From the “that can’t be but true” department in the land of Pura Vida, the three “chuzos” donated by the United States to fight crime in Costa Rica hit a roadblock, the Riteve inspection.

In a report by La Teja, the three specialized vehicles for use by Costa Rica’s police forces did not pass the vehicular inspection. The news was confirmed by Jennifer Hidalgo, Riteve press officer.

Photo: Courtesy Riteve

“At Riteve we took to inspecting these vehicles, which, like all (vehicles) to comply with the technical vehicle inspection requirements,” said Hidalgo, who was light on the details of the result of the inspection, given that “by law we can only provide that information to the owners of the vehicles”.

Although the official test results were not available, La Teja said it was able to find out by “other means”: the vehicles failed the inspection for the following reasons:

  • The first was the exhaust, since none has a silencer, though silencers are not required because the vehicle’s exhaust system does not make excessive noise.
  • The second, the vehicles have an electro-welded mesh that blocks the muffler exhaust (tailpipe). The mesh makes it impossible to insert the probe into the tailpipe to measure the gases by Riteve inspectors. However, the mesh is installed for a specific reason. Given they are used in conflictive situations, the mesh prevents a blockage of the exhaust, which could cause the vehicle to stall or not start. We all know that stuffing a potato or banana up the tailpipe pipe causes restriction of a vehicle exhaust that can incapacitate it.
  • And finally (the third), the vehicles do not have retroreflective devices (reflectors). Whoa, stealth gives the vehicles an advantage in a tactical situation.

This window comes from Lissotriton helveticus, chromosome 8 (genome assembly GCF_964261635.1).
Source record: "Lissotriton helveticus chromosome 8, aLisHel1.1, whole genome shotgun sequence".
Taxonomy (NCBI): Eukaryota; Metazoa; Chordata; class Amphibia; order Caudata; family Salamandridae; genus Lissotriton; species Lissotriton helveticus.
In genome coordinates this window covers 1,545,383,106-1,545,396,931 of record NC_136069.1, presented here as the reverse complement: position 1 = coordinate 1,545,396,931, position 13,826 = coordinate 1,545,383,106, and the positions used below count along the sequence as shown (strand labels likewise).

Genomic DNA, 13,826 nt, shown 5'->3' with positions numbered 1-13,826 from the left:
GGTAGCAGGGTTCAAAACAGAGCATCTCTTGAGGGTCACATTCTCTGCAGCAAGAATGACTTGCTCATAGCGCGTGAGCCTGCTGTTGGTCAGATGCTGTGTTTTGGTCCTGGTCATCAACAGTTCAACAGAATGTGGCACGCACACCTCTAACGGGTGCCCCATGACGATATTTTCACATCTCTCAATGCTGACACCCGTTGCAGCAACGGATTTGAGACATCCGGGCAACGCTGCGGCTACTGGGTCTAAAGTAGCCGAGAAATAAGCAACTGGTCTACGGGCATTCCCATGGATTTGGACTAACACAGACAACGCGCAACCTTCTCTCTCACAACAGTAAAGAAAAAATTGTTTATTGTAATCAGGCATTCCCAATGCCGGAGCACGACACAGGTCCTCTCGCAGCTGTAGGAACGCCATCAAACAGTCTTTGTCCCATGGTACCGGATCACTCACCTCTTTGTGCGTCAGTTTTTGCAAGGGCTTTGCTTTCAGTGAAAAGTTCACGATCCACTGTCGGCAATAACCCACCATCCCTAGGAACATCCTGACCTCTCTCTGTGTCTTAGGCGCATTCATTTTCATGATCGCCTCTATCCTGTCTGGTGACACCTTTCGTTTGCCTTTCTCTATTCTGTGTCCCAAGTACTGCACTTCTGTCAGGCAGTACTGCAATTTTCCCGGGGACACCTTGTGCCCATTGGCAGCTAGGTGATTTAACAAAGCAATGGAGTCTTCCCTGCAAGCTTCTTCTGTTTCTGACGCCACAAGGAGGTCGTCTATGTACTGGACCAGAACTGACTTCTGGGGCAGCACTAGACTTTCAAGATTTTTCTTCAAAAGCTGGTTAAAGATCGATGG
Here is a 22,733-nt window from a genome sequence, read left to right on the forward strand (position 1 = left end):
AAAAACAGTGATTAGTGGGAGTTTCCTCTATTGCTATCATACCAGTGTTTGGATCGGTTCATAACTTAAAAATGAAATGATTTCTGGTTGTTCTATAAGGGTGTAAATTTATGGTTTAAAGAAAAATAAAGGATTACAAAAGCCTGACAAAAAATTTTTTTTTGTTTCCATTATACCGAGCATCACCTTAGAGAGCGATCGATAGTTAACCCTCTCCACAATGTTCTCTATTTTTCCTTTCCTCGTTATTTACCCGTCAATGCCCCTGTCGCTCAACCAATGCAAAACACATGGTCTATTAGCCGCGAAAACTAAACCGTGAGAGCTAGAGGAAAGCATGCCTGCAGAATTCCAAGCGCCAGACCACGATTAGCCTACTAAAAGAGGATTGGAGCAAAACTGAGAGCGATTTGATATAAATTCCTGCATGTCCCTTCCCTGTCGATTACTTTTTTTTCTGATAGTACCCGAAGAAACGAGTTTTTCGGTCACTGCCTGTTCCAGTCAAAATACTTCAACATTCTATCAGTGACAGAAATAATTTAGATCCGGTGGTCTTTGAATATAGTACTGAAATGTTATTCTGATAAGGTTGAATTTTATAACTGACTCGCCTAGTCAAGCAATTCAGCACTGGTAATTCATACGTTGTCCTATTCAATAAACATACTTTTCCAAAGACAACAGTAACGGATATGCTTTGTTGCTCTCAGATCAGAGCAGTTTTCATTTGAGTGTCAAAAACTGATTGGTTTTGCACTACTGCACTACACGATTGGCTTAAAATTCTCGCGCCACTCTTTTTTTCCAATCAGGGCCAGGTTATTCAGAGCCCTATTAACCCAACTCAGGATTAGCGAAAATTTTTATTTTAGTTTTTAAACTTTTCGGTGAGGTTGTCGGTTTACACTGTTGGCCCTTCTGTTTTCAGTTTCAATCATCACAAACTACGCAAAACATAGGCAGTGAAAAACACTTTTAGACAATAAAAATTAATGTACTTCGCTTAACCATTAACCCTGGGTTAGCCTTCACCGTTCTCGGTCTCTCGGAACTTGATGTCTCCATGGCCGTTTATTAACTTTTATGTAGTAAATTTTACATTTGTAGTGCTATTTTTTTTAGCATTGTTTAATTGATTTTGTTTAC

The three vehicles were donated last month by the U.S. Embassy in San Jose; one destined for use by the Fuerza Publica (National Police), the second by the Organismo de Investigacion Judicial (OIJ) and the third by the Unidad Especial de Intervención (UEI) – the S.W.A.T. unit. However, none have been able to count on their use.

So, who can make sure that the “chuzos” take to the streets?

Photo: Courtesy Riteve

According to the U.S. Embassy, it’s not their problem. La Teja says it contacted the Embassy, who washed their hands of the situation, saying it’s not up to them to what happens now.

“The United States Embassy donated the three armed vehicles to the Ministerio de Seguridad Pública, the Organismo de Investigación Judicial y la Unidad Especial de Intervención two weeks ago with the purpose of providing these police forces with new tools to keep the communities safe. Any question about the vehicles must be formulated before the police bodies that received them,” informed the press department of the Embassy.

The Cosevi, the branch of the Ministry of Transport that regulated the vehicular inspection?

“Given that they are vehicles that require modifications for their use, each state institution that will receive them must send a note to the Executive Directorate of Cosevi, requesting authorization for them to be inspected under these conditions based on their use. They must include, in addition to their VIN, all the attachments they have for the purpose of being assessed by the board of directors for authorization,” said Ronald Ramírez, spokesperson for Cosevi.

La Teja said it was able to contact two of the three institutions to learn if they had followed the Cosevi guideline, the OIJ did not respond the calls.

The three modified vehicles are based on the Ford Nemesis, weighing almost 9 tons each and can carry 13 people. They are four-wheel drive, equipped with special external lights, infrared cameras, a navigation system, armored glass, sirens, intercoms and run-flat tires, among other features. Each is valued at US$208,000 dollars.

The three are in addition to “The dcBeast“, a modified Ford F-350, dressed in black and fully armored vehicle used by the OIJ in tactical situations since 2015.


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